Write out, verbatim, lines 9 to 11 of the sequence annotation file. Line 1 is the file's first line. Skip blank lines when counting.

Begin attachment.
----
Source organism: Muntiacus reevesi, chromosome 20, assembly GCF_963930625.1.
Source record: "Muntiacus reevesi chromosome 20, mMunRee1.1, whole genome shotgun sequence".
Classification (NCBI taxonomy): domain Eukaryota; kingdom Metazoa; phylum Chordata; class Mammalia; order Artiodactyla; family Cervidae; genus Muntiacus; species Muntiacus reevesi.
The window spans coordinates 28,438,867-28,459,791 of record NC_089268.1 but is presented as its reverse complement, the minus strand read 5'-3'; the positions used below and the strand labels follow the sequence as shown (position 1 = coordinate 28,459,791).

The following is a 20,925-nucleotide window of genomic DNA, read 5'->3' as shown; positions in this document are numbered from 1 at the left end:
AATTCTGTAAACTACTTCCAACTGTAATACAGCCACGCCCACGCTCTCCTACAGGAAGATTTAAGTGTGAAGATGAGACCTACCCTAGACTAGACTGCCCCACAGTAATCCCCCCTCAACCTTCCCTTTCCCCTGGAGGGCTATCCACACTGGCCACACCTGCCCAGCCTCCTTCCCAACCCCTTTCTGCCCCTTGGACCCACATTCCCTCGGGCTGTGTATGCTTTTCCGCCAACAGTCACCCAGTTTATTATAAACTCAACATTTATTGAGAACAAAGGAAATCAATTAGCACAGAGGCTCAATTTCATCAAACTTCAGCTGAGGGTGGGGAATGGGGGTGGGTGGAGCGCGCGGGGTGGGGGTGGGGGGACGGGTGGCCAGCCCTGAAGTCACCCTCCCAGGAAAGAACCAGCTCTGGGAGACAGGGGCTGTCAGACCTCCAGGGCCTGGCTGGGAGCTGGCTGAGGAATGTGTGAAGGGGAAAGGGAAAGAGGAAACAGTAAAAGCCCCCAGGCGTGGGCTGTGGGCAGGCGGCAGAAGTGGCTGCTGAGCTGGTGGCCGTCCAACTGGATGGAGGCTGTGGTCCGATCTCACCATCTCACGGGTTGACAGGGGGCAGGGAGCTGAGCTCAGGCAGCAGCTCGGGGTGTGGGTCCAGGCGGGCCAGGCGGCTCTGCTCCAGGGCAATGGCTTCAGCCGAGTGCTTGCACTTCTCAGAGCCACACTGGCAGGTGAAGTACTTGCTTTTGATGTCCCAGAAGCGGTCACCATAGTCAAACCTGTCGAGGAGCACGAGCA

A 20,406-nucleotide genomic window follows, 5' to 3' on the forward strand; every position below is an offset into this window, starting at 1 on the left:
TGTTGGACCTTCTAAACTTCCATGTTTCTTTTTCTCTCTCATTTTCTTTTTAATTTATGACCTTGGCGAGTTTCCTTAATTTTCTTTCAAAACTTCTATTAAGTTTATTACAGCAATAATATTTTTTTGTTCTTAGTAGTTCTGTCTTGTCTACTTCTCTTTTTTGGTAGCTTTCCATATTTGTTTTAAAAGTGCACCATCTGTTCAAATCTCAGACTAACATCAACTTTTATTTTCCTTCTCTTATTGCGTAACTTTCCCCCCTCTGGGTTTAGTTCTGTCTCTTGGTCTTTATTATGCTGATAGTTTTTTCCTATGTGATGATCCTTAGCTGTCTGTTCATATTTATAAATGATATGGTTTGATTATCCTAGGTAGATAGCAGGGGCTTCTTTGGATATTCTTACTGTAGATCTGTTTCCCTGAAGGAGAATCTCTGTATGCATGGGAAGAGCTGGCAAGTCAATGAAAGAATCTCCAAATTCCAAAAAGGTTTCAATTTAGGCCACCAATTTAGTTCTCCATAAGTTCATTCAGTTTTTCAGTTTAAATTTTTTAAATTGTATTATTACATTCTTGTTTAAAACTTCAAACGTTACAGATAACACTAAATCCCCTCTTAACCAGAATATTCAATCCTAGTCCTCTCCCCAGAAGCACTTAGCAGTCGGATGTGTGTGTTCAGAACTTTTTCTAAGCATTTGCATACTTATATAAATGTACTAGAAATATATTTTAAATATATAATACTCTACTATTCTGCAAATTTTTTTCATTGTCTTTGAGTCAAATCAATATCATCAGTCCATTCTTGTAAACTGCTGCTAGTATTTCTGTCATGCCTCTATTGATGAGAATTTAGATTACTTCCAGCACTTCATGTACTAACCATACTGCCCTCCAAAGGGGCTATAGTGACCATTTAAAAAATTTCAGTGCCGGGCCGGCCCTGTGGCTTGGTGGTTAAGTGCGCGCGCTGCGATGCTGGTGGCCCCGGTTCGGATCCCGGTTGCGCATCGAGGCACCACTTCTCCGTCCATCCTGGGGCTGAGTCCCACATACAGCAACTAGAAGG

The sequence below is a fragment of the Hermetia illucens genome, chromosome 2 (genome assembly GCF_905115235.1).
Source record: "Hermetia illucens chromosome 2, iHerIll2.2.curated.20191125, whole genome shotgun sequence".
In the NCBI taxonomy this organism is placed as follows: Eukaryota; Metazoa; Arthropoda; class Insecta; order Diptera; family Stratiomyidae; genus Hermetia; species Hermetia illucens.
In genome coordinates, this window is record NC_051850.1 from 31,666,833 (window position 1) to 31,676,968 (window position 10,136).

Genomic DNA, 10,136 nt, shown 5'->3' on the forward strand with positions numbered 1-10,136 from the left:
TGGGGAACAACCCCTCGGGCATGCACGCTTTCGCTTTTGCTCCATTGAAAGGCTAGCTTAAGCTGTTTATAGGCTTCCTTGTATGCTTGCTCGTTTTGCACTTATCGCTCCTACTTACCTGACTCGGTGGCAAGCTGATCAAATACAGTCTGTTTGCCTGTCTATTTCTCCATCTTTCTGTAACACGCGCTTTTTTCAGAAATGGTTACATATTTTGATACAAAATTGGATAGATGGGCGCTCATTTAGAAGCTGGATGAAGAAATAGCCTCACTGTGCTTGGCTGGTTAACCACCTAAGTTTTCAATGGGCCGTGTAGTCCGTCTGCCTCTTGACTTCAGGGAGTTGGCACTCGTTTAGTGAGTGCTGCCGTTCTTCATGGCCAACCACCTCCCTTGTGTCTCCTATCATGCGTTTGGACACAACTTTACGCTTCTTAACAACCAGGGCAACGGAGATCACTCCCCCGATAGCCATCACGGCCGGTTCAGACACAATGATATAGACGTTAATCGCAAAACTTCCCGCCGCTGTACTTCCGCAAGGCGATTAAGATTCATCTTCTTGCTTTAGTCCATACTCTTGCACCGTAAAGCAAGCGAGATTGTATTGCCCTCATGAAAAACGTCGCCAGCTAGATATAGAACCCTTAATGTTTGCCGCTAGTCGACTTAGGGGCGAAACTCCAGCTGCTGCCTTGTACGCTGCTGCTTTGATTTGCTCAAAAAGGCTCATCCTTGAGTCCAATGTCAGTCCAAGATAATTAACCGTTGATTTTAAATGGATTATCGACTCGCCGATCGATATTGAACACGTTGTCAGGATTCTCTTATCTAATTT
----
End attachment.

The sequence below is a fragment of the Hermetia illucens genome, chromosome 2 (genome assembly GCF_905115235.1).
Source record: "Hermetia illucens chromosome 2, iHerIll2.2.curated.20191125, whole genome shotgun sequence".
In the NCBI taxonomy this organism is placed as follows: Eukaryota; Metazoa; Arthropoda; class Insecta; order Diptera; family Stratiomyidae; genus Hermetia; species Hermetia illucens.